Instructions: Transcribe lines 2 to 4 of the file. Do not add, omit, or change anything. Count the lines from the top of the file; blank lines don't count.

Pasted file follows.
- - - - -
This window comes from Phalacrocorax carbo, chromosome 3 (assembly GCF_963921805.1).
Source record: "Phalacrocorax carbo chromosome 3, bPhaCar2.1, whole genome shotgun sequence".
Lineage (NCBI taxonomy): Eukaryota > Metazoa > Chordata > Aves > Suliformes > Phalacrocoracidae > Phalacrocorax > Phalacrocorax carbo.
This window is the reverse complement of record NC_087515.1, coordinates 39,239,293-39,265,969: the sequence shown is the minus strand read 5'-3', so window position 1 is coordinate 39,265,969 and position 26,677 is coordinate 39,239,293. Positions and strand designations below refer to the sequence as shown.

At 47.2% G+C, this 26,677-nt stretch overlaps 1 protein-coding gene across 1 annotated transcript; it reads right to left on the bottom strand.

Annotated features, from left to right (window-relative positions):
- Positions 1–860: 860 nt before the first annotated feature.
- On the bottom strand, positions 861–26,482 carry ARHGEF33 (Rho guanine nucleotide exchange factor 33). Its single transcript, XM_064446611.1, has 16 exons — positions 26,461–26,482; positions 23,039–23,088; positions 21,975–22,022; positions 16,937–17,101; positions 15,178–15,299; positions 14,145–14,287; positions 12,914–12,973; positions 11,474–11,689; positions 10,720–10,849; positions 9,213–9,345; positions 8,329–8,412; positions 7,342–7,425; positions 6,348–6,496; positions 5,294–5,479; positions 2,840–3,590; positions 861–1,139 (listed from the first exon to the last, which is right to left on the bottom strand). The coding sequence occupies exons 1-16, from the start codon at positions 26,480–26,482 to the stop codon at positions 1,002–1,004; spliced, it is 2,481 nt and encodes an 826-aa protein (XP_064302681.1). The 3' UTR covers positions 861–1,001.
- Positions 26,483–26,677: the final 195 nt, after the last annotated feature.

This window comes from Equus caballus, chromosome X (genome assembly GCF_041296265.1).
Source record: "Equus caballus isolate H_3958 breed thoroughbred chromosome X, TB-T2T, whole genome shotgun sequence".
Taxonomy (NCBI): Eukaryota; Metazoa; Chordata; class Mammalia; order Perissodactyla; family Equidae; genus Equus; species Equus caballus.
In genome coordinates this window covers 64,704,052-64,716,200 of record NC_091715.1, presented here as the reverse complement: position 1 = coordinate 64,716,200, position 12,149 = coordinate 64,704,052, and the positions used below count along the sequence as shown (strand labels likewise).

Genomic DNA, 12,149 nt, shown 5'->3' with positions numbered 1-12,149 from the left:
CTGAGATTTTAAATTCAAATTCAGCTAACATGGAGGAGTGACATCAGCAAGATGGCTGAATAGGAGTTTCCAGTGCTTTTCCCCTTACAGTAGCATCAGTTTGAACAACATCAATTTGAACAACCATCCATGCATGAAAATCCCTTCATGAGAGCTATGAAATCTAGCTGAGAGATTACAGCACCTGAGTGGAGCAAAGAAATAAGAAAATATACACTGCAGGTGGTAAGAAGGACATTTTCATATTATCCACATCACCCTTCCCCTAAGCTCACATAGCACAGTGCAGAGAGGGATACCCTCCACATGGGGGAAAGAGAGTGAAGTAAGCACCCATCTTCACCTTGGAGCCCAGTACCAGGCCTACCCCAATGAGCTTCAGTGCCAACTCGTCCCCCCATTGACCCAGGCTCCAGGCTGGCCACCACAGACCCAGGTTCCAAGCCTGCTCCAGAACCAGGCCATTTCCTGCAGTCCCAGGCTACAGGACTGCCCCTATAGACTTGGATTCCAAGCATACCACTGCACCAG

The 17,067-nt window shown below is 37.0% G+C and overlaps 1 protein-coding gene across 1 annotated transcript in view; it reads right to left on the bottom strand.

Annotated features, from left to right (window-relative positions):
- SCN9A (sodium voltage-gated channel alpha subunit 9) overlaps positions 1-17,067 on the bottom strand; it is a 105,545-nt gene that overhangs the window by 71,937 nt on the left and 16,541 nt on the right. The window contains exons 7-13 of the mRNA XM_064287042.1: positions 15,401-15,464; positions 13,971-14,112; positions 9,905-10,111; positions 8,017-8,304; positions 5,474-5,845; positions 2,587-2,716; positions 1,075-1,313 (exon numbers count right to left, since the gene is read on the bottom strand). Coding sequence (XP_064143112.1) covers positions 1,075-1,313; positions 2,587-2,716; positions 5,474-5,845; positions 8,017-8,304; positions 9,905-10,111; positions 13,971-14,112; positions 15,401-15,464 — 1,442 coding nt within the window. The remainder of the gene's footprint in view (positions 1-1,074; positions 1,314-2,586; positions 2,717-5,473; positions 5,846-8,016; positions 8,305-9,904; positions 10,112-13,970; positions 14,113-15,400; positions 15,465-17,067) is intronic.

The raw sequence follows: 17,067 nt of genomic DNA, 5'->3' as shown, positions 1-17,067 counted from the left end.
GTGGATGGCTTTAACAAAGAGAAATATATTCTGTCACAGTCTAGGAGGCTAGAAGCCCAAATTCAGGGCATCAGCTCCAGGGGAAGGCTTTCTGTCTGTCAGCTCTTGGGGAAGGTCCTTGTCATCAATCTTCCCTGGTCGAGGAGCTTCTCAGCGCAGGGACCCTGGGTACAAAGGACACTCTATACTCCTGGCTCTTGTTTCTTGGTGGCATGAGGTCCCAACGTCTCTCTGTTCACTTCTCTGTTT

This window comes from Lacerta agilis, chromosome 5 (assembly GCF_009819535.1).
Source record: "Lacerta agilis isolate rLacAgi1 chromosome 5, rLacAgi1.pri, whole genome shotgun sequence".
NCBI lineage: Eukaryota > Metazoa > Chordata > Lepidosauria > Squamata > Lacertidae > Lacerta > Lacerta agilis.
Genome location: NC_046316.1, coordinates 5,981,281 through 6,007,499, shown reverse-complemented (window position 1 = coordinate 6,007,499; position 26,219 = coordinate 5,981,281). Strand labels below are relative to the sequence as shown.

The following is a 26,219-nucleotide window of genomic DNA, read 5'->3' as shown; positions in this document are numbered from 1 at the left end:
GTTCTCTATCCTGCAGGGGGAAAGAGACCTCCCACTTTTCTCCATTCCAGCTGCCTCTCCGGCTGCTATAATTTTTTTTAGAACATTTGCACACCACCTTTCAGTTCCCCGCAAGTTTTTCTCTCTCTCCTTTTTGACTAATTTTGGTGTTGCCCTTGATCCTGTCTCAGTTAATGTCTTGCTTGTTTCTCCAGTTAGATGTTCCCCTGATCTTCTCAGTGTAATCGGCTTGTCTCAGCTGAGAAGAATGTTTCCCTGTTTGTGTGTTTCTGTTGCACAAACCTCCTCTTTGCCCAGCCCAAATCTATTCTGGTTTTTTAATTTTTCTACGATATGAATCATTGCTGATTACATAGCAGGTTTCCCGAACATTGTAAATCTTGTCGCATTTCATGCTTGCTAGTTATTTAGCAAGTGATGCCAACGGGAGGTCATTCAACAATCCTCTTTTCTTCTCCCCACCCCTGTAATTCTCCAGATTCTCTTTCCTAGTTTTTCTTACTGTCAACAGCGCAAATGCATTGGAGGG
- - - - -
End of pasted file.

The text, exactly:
Source record: "Phalacrocorax carbo chromosome 3, bPhaCar2.1, whole genome shotgun sequence".
Lineage (NCBI taxonomy): Eukaryota > Metazoa > Chordata > Aves > Suliformes > Phalacrocoracidae > Phalacrocorax > Phalacrocorax carbo.
This window is the reverse complement of record NC_087515.1, coordinates 39,239,293-39,265,969: the sequence shown is the minus strand read 5'-3', so window position 1 is coordinate 39,265,969 and position 26,677 is coordinate 39,239,293. Positions and strand designations below refer to the sequence as shown.